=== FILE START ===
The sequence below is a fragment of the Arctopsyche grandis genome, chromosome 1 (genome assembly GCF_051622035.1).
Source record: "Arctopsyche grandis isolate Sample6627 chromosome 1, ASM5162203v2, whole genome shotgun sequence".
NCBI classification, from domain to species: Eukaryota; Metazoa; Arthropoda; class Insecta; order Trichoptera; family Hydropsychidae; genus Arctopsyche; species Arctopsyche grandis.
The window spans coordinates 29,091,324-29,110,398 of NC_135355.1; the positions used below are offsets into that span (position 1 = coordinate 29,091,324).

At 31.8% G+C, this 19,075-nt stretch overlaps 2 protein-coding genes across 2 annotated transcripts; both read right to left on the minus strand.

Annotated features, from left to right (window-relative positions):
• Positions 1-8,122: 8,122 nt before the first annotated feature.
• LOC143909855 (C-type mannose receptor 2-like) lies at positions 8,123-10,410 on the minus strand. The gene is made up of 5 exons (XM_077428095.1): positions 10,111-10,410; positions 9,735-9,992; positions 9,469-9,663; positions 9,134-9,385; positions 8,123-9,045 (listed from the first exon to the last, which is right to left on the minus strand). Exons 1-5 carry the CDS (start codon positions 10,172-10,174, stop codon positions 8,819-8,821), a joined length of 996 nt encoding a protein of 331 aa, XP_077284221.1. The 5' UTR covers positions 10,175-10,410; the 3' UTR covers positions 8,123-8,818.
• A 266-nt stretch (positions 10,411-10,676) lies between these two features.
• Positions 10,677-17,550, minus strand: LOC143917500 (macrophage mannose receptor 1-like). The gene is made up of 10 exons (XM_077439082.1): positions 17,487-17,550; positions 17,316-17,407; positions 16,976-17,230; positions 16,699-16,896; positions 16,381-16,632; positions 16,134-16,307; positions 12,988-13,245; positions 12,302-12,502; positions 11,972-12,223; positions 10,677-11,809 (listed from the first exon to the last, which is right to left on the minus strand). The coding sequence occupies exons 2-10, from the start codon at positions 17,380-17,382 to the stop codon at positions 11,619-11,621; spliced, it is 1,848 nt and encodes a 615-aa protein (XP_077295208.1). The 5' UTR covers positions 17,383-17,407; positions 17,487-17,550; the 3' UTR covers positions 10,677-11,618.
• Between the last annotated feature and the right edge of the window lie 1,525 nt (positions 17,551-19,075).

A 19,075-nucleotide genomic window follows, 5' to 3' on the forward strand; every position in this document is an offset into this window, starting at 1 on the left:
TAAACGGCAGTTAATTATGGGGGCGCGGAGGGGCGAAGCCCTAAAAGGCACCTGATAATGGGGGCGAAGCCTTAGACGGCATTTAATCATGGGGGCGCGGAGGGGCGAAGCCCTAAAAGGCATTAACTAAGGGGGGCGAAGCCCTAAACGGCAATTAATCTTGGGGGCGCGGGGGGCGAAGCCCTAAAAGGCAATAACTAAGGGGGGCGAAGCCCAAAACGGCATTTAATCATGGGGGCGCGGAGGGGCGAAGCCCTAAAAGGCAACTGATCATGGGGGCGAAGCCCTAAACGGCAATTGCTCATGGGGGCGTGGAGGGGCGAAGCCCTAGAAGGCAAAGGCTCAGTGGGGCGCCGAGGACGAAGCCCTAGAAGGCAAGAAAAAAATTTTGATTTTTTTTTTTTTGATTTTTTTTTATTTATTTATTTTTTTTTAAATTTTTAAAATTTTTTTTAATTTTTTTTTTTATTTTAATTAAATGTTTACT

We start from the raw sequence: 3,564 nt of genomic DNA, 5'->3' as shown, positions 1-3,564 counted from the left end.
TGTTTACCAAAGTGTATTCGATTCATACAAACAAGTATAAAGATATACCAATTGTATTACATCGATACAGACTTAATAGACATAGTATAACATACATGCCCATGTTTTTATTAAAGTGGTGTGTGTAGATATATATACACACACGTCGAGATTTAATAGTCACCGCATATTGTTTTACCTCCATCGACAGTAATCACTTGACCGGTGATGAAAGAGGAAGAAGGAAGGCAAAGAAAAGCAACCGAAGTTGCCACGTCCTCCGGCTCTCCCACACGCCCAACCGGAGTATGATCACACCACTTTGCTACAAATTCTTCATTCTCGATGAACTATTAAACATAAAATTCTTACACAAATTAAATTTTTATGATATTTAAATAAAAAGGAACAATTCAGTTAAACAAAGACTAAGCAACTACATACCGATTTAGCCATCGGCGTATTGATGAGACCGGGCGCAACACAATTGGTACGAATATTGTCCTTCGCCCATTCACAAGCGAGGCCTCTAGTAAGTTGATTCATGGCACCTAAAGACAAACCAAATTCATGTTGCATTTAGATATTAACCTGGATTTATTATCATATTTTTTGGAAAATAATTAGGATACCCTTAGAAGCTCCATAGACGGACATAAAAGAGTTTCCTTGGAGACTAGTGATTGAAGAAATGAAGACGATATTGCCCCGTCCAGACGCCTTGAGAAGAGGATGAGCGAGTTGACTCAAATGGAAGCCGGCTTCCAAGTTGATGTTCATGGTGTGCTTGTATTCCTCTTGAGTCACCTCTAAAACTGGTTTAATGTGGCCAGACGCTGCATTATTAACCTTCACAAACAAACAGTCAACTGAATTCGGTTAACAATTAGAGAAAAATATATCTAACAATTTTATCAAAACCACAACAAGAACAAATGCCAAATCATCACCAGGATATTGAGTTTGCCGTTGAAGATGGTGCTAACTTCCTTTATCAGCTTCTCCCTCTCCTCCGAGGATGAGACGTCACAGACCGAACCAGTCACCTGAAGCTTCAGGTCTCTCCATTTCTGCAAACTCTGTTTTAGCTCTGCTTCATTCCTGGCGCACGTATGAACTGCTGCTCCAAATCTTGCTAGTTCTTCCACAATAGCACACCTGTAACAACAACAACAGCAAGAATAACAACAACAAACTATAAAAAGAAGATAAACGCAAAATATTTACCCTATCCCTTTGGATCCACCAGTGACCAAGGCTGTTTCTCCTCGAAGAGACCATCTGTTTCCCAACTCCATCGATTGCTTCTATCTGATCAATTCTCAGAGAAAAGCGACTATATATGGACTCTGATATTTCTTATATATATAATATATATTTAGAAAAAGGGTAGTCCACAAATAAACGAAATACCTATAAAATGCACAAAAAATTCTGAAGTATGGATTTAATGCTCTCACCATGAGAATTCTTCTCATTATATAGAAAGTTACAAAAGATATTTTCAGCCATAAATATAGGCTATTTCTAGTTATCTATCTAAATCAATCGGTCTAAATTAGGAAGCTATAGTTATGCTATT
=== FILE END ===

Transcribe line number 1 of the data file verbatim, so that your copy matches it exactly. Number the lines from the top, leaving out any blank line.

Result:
The sequence below is a fragment of the Arctopsyche grandis genome, chromosome 1 (genome assembly GCF_051622035.1).